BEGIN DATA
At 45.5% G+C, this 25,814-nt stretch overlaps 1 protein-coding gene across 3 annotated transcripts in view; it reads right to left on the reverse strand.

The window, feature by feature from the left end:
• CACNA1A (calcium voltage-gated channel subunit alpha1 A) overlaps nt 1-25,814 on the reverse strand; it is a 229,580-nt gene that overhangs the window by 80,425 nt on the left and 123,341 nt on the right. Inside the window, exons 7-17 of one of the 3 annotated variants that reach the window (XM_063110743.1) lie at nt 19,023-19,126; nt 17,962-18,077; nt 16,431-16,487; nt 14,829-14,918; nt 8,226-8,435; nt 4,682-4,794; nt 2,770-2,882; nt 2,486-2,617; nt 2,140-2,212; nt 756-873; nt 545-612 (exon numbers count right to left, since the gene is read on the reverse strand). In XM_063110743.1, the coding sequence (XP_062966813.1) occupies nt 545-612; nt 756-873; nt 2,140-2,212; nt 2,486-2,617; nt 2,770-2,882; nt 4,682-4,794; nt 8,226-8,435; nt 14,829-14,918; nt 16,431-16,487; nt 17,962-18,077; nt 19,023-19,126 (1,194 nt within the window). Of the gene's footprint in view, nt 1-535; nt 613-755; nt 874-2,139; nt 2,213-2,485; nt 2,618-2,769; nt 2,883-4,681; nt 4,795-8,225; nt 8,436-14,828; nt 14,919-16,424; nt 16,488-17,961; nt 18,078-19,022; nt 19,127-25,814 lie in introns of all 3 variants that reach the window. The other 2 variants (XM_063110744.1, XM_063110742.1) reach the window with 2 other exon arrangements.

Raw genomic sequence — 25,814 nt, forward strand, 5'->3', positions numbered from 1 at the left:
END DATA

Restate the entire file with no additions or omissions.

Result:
At 45.5% G+C, this 25,814-nt stretch overlaps 1 protein-coding gene across 3 annotated transcripts in view; it reads right to left on the reverse strand.

The window, feature by feature from the left end:
• CACNA1A (calcium voltage-gated channel subunit alpha1 A) overlaps nt 1-25,814 on the reverse strand; it is a 229,580-nt gene that overhangs the window by 80,425 nt on the left and 123,341 nt on the right. Inside the window, exons 7-17 of one of the 3 annotated variants that reach the window (XM_063110743.1) lie at nt 19,023-19,126; nt 17,962-18,077; nt 16,431-16,487; nt 14,829-14,918; nt 8,226-8,435; nt 4,682-4,794; nt 2,770-2,882; nt 2,486-2,617; nt 2,140-2,212; nt 756-873; nt 545-612 (exon numbers count right to left, since the gene is read on the reverse strand). In XM_063110743.1, the coding sequence (XP_062966813.1) occupies nt 545-612; nt 756-873; nt 2,140-2,212; nt 2,486-2,617; nt 2,770-2,882; nt 4,682-4,794; nt 8,226-8,435; nt 14,829-14,918; nt 16,431-16,487; nt 17,962-18,077; nt 19,023-19,126 (1,194 nt within the window). Of the gene's footprint in view, nt 1-535; nt 613-755; nt 874-2,139; nt 2,213-2,485; nt 2,618-2,769; nt 2,883-4,681; nt 4,795-8,225; nt 8,436-14,828; nt 14,919-16,424; nt 16,488-17,961; nt 18,078-19,022; nt 19,127-25,814 lie in introns of all 3 variants that reach the window. The other 2 variants (XM_063110744.1, XM_063110742.1) reach the window with 2 other exon arrangements.

Raw genomic sequence — 25,814 nt, forward strand, 5'->3', positions numbered from 1 at the left: